The reporting of the legal destruction of an Aboriginal site in the Juukan Gorge by mining company Rio Tinto in recent weeks has rightfully gained international attention and condemnation. As director of a cultural institution which has attempted to work with Aboriginal and Torres Strait Islander communities for a greater respect, understanding and public awareness of the rich heritage legacy of Australia’s traditional owners and their ongoing connections to Country, I would like to add to this discussion.
I am aware that Rio Tinto has state permission to expand a new mine from 2013, and that archaeological investigation of the site by archaeologists and traditional owners took place in 2014. The materials excavated proved in European scientific terms the longevity of the site’s use; the continuing relationship between early artefact makers and Puutu Kunti Kurrama and Pinikura (PKKP) people today and including the oldest example of bone technology known in Australia.
The collections of the Chau Chak Wing Museum include objects and spiritually potent items that were collected, purchased and appropriated from Aboriginal peoples in the past. Frequently items were simply ‘picked up’ from Country. This changed in 1994 when the University drew a line in the sand, enacting a repatriation program to ensure a pathway for Aboriginal and Torres Strait Islander peoples to request their objects and indeed their Old People to be returned to Country. Our collection policies ensure that we will not acquire material that was taken illegally or improperly.
An approach such as this which prioritises people is at odds with the investigation and subsequent destruction of Juukan Gorge where there is an assumption – at least for Rio Tinto who funded the excavation – that isolating objects of importance and removing them from their ancestral places is akin to rescue. The opinion that objects are ‘better off’ in places where they can be seen by millions rather than a few, is at odds with worldwide Indigenous peoples who refute such controls on their heritage.
The destruction of the Juukan Gorge site can become a turning point, in which Australia as a nation begins to fully appreciate and value the connections between people, objects and lands unique to this continent.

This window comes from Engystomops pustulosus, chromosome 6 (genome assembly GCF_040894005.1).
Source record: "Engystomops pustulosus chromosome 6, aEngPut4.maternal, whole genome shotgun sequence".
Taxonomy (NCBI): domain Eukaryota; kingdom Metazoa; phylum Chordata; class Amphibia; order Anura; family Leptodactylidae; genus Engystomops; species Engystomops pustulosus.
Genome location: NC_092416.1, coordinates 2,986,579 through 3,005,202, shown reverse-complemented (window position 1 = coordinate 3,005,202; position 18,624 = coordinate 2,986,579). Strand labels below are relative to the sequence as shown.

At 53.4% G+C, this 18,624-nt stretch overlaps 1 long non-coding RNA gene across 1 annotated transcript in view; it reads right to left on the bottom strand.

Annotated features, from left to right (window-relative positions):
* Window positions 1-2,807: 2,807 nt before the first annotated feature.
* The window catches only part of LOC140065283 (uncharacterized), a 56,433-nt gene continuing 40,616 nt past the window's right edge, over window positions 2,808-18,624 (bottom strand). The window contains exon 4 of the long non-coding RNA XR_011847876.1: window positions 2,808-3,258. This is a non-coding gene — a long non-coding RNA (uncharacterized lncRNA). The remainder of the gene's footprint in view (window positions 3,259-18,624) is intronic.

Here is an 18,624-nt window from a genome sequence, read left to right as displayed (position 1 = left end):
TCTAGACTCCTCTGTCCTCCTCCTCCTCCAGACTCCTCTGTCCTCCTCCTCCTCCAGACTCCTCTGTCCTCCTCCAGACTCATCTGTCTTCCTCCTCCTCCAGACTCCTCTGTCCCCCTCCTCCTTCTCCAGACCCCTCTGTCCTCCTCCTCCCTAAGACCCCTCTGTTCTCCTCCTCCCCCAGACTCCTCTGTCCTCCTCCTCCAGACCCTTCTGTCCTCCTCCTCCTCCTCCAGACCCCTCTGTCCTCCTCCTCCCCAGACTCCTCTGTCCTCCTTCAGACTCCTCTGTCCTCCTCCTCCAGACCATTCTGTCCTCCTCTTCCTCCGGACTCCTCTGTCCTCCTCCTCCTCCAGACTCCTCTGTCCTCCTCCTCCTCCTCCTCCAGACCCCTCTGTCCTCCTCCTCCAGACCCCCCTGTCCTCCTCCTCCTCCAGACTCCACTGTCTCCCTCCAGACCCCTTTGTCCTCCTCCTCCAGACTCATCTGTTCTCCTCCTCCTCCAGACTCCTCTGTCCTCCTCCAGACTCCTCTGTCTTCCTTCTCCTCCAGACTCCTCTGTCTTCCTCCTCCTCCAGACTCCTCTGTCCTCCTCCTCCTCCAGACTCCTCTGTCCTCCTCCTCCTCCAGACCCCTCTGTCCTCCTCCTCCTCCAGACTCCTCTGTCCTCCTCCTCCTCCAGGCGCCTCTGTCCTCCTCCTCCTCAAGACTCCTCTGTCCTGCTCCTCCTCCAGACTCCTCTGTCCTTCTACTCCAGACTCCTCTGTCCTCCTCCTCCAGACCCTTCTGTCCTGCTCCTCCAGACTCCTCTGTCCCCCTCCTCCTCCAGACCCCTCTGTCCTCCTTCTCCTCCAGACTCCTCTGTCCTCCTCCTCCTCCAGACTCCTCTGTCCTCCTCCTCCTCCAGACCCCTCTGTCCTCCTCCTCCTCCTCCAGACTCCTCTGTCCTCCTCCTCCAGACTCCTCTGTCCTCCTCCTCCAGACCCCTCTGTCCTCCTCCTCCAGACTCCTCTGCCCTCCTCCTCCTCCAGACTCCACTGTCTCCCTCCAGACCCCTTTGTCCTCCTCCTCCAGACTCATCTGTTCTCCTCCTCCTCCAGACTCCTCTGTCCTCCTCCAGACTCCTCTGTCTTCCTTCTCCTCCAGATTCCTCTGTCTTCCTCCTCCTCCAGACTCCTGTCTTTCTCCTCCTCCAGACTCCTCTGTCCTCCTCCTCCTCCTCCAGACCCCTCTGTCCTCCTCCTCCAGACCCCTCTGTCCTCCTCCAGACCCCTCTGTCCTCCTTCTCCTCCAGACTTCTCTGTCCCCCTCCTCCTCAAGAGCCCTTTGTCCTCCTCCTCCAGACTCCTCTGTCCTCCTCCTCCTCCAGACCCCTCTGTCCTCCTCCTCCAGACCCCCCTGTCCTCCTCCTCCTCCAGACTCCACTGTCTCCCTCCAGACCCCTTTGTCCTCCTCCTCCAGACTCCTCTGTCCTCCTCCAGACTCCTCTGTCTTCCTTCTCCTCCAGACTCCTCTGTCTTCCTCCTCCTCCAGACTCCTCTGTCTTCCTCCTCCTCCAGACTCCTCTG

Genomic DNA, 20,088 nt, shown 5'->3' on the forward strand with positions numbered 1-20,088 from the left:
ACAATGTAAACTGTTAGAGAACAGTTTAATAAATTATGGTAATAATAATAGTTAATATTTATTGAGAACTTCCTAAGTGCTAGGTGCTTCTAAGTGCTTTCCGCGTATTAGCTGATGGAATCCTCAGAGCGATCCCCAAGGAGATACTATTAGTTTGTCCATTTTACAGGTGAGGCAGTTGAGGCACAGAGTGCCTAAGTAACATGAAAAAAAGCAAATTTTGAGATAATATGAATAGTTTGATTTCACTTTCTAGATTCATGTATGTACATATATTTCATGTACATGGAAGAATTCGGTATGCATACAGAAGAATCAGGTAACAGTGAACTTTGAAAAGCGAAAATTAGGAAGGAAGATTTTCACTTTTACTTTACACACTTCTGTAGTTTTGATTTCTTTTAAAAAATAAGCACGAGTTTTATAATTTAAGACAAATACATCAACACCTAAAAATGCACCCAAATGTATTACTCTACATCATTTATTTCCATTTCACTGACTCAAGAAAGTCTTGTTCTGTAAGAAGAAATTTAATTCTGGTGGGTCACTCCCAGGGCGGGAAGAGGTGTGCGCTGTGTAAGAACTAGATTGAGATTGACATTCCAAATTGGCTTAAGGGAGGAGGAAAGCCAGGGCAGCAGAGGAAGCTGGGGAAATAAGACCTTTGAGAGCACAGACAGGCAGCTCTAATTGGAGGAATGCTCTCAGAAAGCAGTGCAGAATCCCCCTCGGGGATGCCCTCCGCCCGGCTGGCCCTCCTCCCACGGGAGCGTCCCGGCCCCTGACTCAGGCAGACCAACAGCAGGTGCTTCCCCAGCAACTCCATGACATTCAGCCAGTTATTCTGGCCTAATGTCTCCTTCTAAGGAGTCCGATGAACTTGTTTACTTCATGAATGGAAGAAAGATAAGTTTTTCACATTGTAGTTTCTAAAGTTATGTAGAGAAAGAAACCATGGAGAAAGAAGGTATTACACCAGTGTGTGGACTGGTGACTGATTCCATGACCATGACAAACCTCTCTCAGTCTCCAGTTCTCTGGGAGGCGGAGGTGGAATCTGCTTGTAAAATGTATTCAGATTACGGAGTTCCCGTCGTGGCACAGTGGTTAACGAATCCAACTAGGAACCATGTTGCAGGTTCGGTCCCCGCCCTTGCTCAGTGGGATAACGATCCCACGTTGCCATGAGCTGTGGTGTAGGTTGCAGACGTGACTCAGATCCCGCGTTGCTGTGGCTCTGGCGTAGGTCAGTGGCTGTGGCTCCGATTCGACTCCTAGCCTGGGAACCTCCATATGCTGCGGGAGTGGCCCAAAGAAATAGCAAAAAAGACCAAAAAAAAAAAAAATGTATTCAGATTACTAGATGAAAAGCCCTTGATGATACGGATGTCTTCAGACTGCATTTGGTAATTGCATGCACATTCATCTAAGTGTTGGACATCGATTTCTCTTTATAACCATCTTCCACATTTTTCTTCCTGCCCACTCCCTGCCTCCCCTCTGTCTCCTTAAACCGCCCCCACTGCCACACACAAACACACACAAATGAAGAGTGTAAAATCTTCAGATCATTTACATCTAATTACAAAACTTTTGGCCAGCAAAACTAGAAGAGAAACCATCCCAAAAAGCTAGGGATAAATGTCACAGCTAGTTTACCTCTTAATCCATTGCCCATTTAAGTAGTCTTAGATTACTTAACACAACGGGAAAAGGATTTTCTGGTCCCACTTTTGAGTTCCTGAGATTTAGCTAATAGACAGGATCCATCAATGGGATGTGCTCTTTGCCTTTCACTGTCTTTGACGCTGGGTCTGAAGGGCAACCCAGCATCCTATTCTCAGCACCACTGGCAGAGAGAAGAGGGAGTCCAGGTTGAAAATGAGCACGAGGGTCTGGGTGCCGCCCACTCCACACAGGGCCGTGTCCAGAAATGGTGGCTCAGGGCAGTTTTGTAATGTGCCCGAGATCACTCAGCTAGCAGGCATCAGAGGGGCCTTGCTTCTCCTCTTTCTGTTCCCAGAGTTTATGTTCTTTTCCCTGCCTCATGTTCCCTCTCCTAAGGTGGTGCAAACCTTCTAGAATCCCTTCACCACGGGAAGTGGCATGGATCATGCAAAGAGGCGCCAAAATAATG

In the mining of the Juukan Gorge rock shelters, a 2014 emergency archaeological excavation secured potent objects of world-wide importance. These included a 4000-year-old hair belt that made evident the physical connection between the current day PKKP Traditional Owners and their ancestors. This is something Australians freely acknowledge – this continent is home to the longest continuing culture anywhere. Aboriginal and Torres Strait Islanders continue to take care of their lands and seas in a profound way that is essential to continuing survival of all of us living in this place.
The continuing line of responsibility and custodianship, the constancy of tens of thousands of years of lively acts of purposeful learning and teaching enacted within the shelters has now been broken. But as Burchell Hayes, a Puutu Kunti Kurruma Traditional Owner remarked: "We can't undo what's already happened but what we can do is try and go back to Rio Tinto and talk to them on how we can protect the remaining sites in that area." As Puutu Kunti Kurruma Pinikura people engage in this vital work, we can also act when and where we can to prevent the re-occurrence of cynical ‘oversights’ devastating knowledge.
A review of current state and Commonwealth heritage legislate is required urgently, as is far greater campaigning of public awareness of the international importance of the rich cultural heritage of Australia. A review of other sites of importance which face future threats should also be conducted with full community input. The destruction of the Juukan Gorge site can become a turning point, in which Australia as a nation begins to fully appreciate and value the connections between people, objects and lands unique to this continent.
David Ellis is the Director of the Chau Chak Wing Museum at the University of Sydney.